Deciding on child custody is often one of the most complex aspects of divorce in New Jersey. Certain family circumstances or situations can add even more layers of complexity. Are you or your co-parent planning to move out of state or overseas? Are you ensnared in a high-conflict divorce and feel at risk for parental alienation? If you are in the midst of one of the most complex child custody issues in New Jersey. please read on, then contact one of our experienced child custody evaluation attorneys in Bergen County, NJ today. Here are some complex child custody issues you may face:
Can I relocate my child out of the state of New Jersey?
For either parent to relocate a child out of the Garden State, the moving parent must obtain the other parent’s consent. If the other parent does not consent, then the moving parent will require a court order to authorize the relocation. This complex issue of moving children away can arise either during the divorce or post-judgment, i.e. after the court finalizes the divorce. The three most common reasons for relocation after a divorce include one parent:
- Wishing to remarry and move out of state with their new spouse
- Receiving a generous relocation package through their employer
- Having to relocate for job security
- Being closer to a support system of other family members
New Jersey’s relocation laws and standards are different if the move impacts child custody, such as modifying custody from a shared physical custody arrangement to joint legal custody.
What is parental alienation?
If you have experienced persistent interference with your child custody or parenting time rights, then the other parent may be subjecting you to parental alienation. An alienating parent’s actions can cause a child to reject the other parent, which can ultimately lead to significant harm to both the child and the other parent. Examples of parental alienation include:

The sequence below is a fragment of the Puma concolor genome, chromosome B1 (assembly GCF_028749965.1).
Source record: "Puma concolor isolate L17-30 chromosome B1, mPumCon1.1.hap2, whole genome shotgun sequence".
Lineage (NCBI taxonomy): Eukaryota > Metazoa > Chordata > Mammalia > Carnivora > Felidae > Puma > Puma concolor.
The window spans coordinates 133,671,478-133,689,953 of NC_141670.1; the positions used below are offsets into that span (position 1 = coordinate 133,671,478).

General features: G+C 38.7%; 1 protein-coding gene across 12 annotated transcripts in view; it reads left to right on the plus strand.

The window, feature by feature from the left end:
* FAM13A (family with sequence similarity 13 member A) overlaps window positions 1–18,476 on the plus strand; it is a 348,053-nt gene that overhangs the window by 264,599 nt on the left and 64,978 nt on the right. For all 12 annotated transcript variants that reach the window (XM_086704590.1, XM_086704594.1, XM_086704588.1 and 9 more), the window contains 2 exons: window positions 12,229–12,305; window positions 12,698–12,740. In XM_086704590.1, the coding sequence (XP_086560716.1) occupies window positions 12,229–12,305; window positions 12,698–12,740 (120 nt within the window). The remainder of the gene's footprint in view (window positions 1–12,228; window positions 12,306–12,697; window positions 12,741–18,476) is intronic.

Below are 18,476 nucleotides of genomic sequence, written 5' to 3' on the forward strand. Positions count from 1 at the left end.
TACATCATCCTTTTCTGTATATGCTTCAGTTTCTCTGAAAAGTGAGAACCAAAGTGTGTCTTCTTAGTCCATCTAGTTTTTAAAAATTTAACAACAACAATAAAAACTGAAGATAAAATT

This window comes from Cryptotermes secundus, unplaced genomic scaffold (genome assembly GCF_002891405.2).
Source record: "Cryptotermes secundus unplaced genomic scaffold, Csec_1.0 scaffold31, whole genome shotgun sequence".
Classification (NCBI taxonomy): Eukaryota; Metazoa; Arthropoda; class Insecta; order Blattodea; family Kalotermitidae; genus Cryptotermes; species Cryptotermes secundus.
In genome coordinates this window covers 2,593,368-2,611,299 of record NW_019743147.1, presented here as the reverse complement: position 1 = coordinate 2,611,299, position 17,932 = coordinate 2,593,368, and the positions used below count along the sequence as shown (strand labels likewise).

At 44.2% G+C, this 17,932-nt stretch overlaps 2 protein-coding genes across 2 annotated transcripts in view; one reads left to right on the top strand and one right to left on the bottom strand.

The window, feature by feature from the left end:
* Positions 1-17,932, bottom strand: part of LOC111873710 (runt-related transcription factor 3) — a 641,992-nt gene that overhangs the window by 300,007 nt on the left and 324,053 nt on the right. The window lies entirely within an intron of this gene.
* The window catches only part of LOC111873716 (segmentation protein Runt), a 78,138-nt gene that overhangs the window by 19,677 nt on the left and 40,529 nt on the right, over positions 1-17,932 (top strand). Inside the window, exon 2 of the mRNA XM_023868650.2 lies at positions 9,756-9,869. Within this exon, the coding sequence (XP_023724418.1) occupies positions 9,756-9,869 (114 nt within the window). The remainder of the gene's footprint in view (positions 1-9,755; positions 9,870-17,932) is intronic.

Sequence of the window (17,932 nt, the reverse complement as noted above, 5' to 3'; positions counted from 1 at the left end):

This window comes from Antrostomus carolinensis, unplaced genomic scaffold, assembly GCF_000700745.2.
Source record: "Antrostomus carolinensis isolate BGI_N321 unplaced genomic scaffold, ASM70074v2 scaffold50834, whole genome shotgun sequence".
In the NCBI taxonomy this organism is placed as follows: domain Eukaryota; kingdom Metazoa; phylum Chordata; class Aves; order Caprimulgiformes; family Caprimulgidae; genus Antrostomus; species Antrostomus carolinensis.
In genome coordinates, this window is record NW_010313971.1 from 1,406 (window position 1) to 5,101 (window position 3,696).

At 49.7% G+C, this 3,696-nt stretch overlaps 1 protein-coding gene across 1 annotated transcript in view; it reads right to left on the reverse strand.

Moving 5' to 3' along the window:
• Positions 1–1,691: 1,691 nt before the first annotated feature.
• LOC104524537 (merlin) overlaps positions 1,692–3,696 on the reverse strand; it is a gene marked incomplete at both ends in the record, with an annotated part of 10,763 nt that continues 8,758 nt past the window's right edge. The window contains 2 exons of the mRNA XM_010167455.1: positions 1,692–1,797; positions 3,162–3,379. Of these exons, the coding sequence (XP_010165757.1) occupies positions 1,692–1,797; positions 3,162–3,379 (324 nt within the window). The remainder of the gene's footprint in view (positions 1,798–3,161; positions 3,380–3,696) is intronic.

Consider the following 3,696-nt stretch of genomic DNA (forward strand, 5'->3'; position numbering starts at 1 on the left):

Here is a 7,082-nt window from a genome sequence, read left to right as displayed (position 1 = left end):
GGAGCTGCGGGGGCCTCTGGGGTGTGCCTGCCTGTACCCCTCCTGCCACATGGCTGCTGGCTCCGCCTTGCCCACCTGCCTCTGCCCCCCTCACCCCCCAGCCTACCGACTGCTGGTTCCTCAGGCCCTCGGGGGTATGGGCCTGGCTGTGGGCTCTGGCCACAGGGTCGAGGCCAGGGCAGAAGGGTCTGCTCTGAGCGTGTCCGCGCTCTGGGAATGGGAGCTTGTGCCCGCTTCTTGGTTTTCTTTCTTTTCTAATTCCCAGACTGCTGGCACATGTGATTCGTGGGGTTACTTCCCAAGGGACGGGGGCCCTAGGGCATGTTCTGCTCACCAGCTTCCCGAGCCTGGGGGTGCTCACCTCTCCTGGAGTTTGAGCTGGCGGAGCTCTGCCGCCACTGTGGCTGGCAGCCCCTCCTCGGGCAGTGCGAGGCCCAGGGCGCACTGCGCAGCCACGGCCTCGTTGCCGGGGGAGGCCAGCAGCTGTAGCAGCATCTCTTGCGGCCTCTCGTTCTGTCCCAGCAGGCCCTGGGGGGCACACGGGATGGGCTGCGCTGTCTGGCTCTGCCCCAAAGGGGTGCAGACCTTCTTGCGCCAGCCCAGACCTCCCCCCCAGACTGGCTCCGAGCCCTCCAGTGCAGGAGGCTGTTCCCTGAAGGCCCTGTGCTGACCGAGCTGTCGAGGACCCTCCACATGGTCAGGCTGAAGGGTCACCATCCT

- Badmouthing the other parent
- Canceling scheduled visitations without justification
- Purposely scheduling activities for the child which interfere with the other parent’s visitation time
Judges who recognize a parent engaging in parental alienation will tend to intervene.
How do you commit international kidnapping of your own child?
The International Parental Kidnapping Act deems it a federal felony to either:
- Remove a minor child from the United States, or
- Retain a child outside of the United States with the intent to obstruct the lawful exercise of parental rights
If your ex has unlawfully taken your child and you want your child returned to the United States, then you need one of our skilled child custody attorneys in Bergen County, NJ who understands the intricate jurisdictional laws, Hague Treaty and cultural issues that will play a role in your case.
Call our firm for assistance with these or other child custody matters.
Contact our experienced Bergen County firm
To speak with our team of family law lawyers today, please contact us online, or through our Hackensack, NJ office at (201) 397-1750.